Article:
In the third and final event in our ‘Tahrir Square Meme’ series, Charles Tripp, professor of middle east politics at the School of Oriental and African Studies, will be exploring whether a new form of counter hegemony is emerging in the Middle East and its relationship to non-violence and political pluralism.
Culture, Creativity and Non-Violence
Tuesday, May 1st | 6:30-8pm
Venue: University of East London Docklands Campus, Presentation Suite KD 222 (20 minutes from Bank station)
RSVP: The event is free and open to the public (Facebook sign up)
Speaker: Charles Tripp, professor of middle east politics at the School of Oriental and African Studies (SOAS), University of London. Professor Tripp's main areas of research include the study of state and society in the Middle East, especially Iraq, and Islamic political thought. Among his books are A History of Iraq (Cambridge University Press, new edition, 2007), Islam and the Moral Economy: the Challenge of Capitalism Cambridge University Press, 2006), and the forthcoming, 'The Power and the People: paths of resistance in the Middle East' (Cambridge University Press, 2012)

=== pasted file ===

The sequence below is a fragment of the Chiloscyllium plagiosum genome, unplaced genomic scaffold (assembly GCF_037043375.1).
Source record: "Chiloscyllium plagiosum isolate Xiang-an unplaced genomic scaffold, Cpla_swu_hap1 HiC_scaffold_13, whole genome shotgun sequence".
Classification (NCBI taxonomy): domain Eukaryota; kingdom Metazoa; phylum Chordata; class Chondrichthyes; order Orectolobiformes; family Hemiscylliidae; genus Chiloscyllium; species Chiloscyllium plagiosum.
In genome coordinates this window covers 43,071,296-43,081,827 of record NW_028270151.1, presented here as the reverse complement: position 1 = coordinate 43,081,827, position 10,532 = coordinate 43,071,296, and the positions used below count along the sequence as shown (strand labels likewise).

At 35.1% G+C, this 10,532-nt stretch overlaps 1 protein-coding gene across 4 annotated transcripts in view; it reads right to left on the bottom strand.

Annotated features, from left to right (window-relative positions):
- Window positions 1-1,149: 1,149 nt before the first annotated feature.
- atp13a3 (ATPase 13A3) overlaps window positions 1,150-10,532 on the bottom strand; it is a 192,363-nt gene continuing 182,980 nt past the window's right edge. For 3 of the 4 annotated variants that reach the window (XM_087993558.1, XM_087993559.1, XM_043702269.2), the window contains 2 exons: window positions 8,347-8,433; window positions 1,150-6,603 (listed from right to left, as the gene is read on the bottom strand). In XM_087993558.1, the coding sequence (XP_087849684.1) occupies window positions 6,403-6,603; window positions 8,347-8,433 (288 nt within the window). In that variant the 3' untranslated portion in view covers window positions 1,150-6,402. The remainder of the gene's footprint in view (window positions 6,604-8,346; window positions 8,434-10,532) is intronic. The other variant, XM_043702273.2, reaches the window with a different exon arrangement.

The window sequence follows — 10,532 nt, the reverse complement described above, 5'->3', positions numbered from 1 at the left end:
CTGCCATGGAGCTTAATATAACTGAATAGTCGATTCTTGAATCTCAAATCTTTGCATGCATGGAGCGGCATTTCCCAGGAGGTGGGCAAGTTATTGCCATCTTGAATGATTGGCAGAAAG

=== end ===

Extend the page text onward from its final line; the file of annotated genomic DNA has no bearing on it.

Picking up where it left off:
On 25 January, Egyptian voices that were suppressed for generations finally dared to speak out, to take to the streets, to challenge Mubarak. It was not their sticks and stones which terrified the regime, but the words, slogans, poems and songs of a generation of Arabs who were finally ready to be heard.
In the midst of the Arab political and social awakening, an intellectual and cultural renaissance is taking place in an unprecedented space for their creativity.
In the third and final event in our ‘Tahrir Square Meme’ series, we will be exploring whether a new form of counter hegemony is emerging and its relationship to non-violence and political pluralism. Have the revolutions of the past year made culture relevant again?